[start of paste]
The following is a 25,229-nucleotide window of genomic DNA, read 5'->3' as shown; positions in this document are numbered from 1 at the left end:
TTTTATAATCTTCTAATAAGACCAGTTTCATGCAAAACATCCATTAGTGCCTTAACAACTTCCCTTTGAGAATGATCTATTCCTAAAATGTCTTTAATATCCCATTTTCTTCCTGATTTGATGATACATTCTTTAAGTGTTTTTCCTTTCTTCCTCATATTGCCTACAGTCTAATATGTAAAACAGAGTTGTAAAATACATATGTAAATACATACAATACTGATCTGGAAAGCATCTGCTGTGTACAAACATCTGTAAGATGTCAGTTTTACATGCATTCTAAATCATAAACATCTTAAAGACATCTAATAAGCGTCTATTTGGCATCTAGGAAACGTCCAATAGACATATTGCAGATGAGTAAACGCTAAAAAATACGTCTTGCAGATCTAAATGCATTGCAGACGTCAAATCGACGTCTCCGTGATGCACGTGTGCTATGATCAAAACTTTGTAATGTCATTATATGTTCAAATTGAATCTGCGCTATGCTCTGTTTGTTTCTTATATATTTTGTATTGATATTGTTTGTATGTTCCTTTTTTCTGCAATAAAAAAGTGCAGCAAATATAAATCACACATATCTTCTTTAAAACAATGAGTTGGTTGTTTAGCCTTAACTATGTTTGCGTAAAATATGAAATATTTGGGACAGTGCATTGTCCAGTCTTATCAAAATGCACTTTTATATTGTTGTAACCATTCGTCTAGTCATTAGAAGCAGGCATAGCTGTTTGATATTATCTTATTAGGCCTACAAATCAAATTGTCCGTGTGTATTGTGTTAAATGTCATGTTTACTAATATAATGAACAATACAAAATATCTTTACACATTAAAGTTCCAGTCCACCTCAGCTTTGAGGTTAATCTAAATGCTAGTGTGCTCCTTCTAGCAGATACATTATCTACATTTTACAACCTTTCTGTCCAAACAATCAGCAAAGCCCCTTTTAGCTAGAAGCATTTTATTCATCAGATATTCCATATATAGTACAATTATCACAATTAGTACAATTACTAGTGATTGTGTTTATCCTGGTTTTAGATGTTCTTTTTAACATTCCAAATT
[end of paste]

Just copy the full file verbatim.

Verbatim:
The following is a 25,229-nucleotide window of genomic DNA, read 5'->3' as shown; positions in this document are numbered from 1 at the left end:
TTTTATAATCTTCTAATAAGACCAGTTTCATGCAAAACATCCATTAGTGCCTTAACAACTTCCCTTTGAGAATGATCTATTCCTAAAATGTCTTTAATATCCCATTTTCTTCCTGATTTGATGATACATTCTTTAAGTGTTTTTCCTTTCTTCCTCATATTGCCTACAGTCTAATATGTAAAACAGAGTTGTAAAATACATATGTAAATACATACAATACTGATCTGGAAAGCATCTGCTGTGTACAAACATCTGTAAGATGTCAGTTTTACATGCATTCTAAATCATAAACATCTTAAAGACATCTAATAAGCGTCTATTTGGCATCTAGGAAACGTCCAATAGACATATTGCAGATGAGTAAACGCTAAAAAATACGTCTTGCAGATCTAAATGCATTGCAGACGTCAAATCGACGTCTCCGTGATGCACGTGTGCTATGATCAAAACTTTGTAATGTCATTATATGTTCAAATTGAATCTGCGCTATGCTCTGTTTGTTTCTTATATATTTTGTATTGATATTGTTTGTATGTTCCTTTTTTCTGCAATAAAAAAGTGCAGCAAATATAAATCACACATATCTTCTTTAAAACAATGAGTTGGTTGTTTAGCCTTAACTATGTTTGCGTAAAATATGAAATATTTGGGACAGTGCATTGTCCAGTCTTATCAAAATGCACTTTTATATTGTTGTAACCATTCGTCTAGTCATTAGAAGCAGGCATAGCTGTTTGATATTATCTTATTAGGCCTACAAATCAAATTGTCCGTGTGTATTGTGTTAAATGTCATGTTTACTAATATAATGAACAATACAAAATATCTTTACACATTAAAGTTCCAGTCCACCTCAGCTTTGAGGTTAATCTAAATGCTAGTGTGCTCCTTCTAGCAGATACATTATCTACATTTTACAACCTTTCTGTCCAAACAATCAGCAAAGCCCCTTTTAGCTAGAAGCATTTTATTCATCAGATATTCCATATATAGTACAATTATCACAATTAGTACAATTACTAGTGATTGTGTTTATCCTGGTTTTAGATGTTCTTTTTAACATTCCAAATT